3.  User stupdity.  The security holes in IE and Outlook express (and yes there are many) are no excuse.  There are several alternatives to  Internet Explorer and Outlook Express.  In many cases they are superior products and FREE.  And even if they aren't free, they're worth it.  But people are too lazy and stupid to even investigate the possibility of using something else.

4.  The dumbing down of software.  "Windows XP is the easist Windows ever!!!"  The idea that computers should be just another appliance, and "easy enough for grandma to use" is the root of the problem.

5.  ISP greed.  A recent study says that 80% of all spam is coming from "Zombie" computers.  Home PC's,  with a broadband connection, infected with various worms/vruses.  Cable/DSL companies should disconnect anyone sending out e-mail through their own SMTP connection (in most cases it's a violation of their TOS to run a mail server anyway) but they won't because it would cut into profits.

Rammalamma Dingdong
Wednesday, June 09, 2004

>>"Windows XP has gone some way to making this easy, but it still automatically hides the icon with that "hidden icons" thing."

HUH??  Have you ever even used Windows XP?

Start -->  All Programs

At right there at the very top of the list is "Windows Update".

Rammalamma Dingdong
Wednesday, June 09, 2004

As a software professional, let me assure the grandmas reading that most of us distance ourselves from Rammalamma's highly polarized, anti-noob view of computers. Most of us believe that it is a failure of the software world that we can't provide an environment where you can browse the internet, read emails, and run flash attachments with no worries about adversely affecting your machine or the machines of others. There is no reason, technically or usably, that we can't achieve this.

Dennis Forbes
Wednesday, June 09, 2004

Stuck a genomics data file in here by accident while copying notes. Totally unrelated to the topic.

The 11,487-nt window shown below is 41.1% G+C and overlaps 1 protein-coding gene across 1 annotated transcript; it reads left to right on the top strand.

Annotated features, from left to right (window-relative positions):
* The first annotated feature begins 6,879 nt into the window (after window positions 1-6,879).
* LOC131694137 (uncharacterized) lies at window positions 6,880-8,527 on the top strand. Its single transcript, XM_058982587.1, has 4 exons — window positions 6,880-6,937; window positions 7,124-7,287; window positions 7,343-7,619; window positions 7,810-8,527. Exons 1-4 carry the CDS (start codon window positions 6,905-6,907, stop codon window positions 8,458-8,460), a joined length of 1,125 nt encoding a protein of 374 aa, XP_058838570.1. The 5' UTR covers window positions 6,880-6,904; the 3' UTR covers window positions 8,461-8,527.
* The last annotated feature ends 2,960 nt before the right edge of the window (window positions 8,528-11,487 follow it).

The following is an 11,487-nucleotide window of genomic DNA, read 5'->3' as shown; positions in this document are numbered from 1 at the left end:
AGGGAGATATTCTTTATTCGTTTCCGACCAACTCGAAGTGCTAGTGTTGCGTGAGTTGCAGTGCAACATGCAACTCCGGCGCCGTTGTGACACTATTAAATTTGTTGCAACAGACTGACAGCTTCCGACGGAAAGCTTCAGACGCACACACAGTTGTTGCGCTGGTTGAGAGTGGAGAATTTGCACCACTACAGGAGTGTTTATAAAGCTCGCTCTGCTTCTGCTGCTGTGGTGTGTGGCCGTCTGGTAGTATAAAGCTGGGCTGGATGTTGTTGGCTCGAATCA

"HUH??  Have you ever even used Windows XP?"

I think he's referring to the update icon that appears in the system tray.

Rob VH
Wednesday, June 09, 2004

> HUH??  Have you ever even used Windows XP?
> Start -->  All Programs
> At right there at the very top of the list is "Windows
> Update".

Exactly my point, *you* have to go looking for it and decide to check out what Windows Update does.  That rules out 99% of users straight away.

Instead Windows should keep popping up windows and dialogs reminding you that you need to install updates to keep Windows upto date. I know that XP does this to an extent but so many of my clients have ignored that little icon and status bar and after a while Windows XP just hides it.

Actually maybe the entire desktop theme should change to red when there are critical updates ready ;)

Matthew Lock
Wednesday, June 09, 2004

The problem is not Outlook.  These popular e-mail viruses do not rely on a security vulnerability in the software.  The problem is that users ACTIVELY CHOOSE to run the attachment, usually because the text of the message says something like "run this attachment for free porn".

Case and point:  One of the latest e-mail spamming viruses sent it's payload in a password-protected zip file.  Users had to unzip the file, enter a password, and run the contents of the archive to get infected.

It's a social engineering issue, not a software bug.  I suppose banning e-mail attachments allthogether would stop it.

Myron A. Semack
Wednesday, June 09, 2004

"The idea that computers should be just another appliance, and "easy enough for grandma to use" is the root of the problem."

Please name the convicted monopolist that expouses this misinformation.

obvious
Wednesday, June 09, 2004

> There should be  a fine for redistributing a virus (or
> allowing your hardware to be used for redistribution).

I'm not 100% sure, but believe it is a federal crime here in the states to create a virus and release it into the wild.

> Instead Windows should keep popping up windows and
> dialogs reminding you that you need to install updates to
> keep Windows upto date.

I agree that the taskbar balloon notifications aren't very helpful.  They also pop up all sorts of irritating things like "Your desktop is dirty, can I clean it?"  No wonder users ignore them ;)